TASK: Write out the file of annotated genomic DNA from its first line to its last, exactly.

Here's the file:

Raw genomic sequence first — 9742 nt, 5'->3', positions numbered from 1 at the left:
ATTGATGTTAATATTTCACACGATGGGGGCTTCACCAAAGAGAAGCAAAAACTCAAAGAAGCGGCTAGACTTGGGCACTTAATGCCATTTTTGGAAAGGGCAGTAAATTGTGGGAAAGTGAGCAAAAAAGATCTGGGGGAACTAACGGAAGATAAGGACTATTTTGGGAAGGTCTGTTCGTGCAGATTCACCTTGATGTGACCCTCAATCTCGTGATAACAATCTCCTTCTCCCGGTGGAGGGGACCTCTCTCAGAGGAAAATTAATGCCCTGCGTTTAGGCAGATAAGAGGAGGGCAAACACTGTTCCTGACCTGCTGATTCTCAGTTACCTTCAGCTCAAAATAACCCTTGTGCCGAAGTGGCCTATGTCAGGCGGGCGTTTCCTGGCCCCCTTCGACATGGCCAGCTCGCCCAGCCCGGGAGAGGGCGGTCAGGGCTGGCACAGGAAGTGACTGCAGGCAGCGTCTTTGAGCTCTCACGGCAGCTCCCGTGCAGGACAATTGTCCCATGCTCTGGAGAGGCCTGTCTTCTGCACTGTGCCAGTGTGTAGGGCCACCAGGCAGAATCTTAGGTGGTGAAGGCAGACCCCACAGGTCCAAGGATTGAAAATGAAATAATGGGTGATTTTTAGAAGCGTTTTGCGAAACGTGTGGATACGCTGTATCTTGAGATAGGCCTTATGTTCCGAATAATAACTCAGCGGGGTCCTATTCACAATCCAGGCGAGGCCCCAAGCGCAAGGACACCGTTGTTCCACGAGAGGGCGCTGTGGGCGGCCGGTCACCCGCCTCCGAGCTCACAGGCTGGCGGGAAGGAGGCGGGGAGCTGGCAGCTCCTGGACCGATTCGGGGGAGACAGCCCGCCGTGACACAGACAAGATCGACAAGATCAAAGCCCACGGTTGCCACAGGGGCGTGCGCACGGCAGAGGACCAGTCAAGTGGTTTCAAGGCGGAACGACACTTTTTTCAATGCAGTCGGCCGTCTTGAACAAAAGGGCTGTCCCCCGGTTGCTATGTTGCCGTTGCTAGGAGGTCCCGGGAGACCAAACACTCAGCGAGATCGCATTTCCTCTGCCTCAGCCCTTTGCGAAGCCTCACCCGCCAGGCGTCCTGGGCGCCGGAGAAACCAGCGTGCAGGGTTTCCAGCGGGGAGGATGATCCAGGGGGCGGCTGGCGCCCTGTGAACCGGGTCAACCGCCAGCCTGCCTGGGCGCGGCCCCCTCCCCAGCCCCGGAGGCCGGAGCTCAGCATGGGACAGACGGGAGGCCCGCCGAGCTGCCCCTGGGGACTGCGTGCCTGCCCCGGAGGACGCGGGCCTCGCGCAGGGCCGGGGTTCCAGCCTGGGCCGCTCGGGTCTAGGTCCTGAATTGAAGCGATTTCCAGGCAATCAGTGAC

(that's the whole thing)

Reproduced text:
Raw genomic sequence first — 9742 nt, 5'->3', positions numbered from 1 at the left:
ATTGATGTTAATATTTCACACGATGGGGGCTTCACCAAAGAGAAGCAAAAACTCAAAGAAGCGGCTAGACTTGGGCACTTAATGCCATTTTTGGAAAGGGCAGTAAATTGTGGGAAAGTGAGCAAAAAAGATCTGGGGGAACTAACGGAAGATAAGGACTATTTTGGGAAGGTCTGTTCGTGCAGATTCACCTTGATGTGACCCTCAATCTCGTGATAACAATCTCCTTCTCCCGGTGGAGGGGACCTCTCTCAGAGGAAAATTAATGCCCTGCGTTTAGGCAGATAAGAGGAGGGCAAACACTGTTCCTGACCTGCTGATTCTCAGTTACCTTCAGCTCAAAATAACCCTTGTGCCGAAGTGGCCTATGTCAGGCGGGCGTTTCCTGGCCCCCTTCGACATGGCCAGCTCGCCCAGCCCGGGAGAGGGCGGTCAGGGCTGGCACAGGAAGTGACTGCAGGCAGCGTCTTTGAGCTCTCACGGCAGCTCCCGTGCAGGACAATTGTCCCATGCTCTGGAGAGGCCTGTCTTCTGCACTGTGCCAGTGTGTAGGGCCACCAGGCAGAATCTTAGGTGGTGAAGGCAGACCCCACAGGTCCAAGGATTGAAAATGAAATAATGGGTGATTTTTAGAAGCGTTTTGCGAAACGTGTGGATACGCTGTATCTTGAGATAGGCCTTATGTTCCGAATAATAACTCAGCGGGGTCCTATTCACAATCCAGGCGAGGCCCCAAGCGCAAGGACACCGTTGTTCCACGAGAGGGCGCTGTGGGCGGCCGGTCACCCGCCTCCGAGCTCACAGGCTGGCGGGAAGGAGGCGGGGAGCTGGCAGCTCCTGGACCGATTCGGGGGAGACAGCCCGCCGTGACACAGACAAGATCGACAAGATCAAAGCCCACGGTTGCCACAGGGGCGTGCGCACGGCAGAGGACCAGTCAAGTGGTTTCAAGGCGGAACGACACTTTTTTCAATGCAGTCGGCCGTCTTGAACAAAAGGGCTGTCCCCCGGTTGCTATGTTGCCGTTGCTAGGAGGTCCCGGGAGACCAAACACTCAGCGAGATCGCATTTCCTCTGCCTCAGCCCTTTGCGAAGCCTCACCCGCCAGGCGTCCTGGGCGCCGGAGAAACCAGCGTGCAGGGTTTCCAGCGGGGAGGATGATCCAGGGGGCGGCTGGCGCCCTGTGAACCGGGTCAACCGCCAGCCTGCCTGGGCGCGGCCCCCTCCCCAGCCCCGGAGGCCGGAGCTCAGCATGGGACAGACGGGAGGCCCGCCGAGCTGCCCCTGGGGACTGCGTGCCTGCCCCGGAGGACGCGGGCCTCGCGCAGGGCCGGGGTTCCAGCCTGGGCCGCTCGGGTCTAGGTCCTGAATTGAAGCGATTTCCAGGCAATCAGTGAC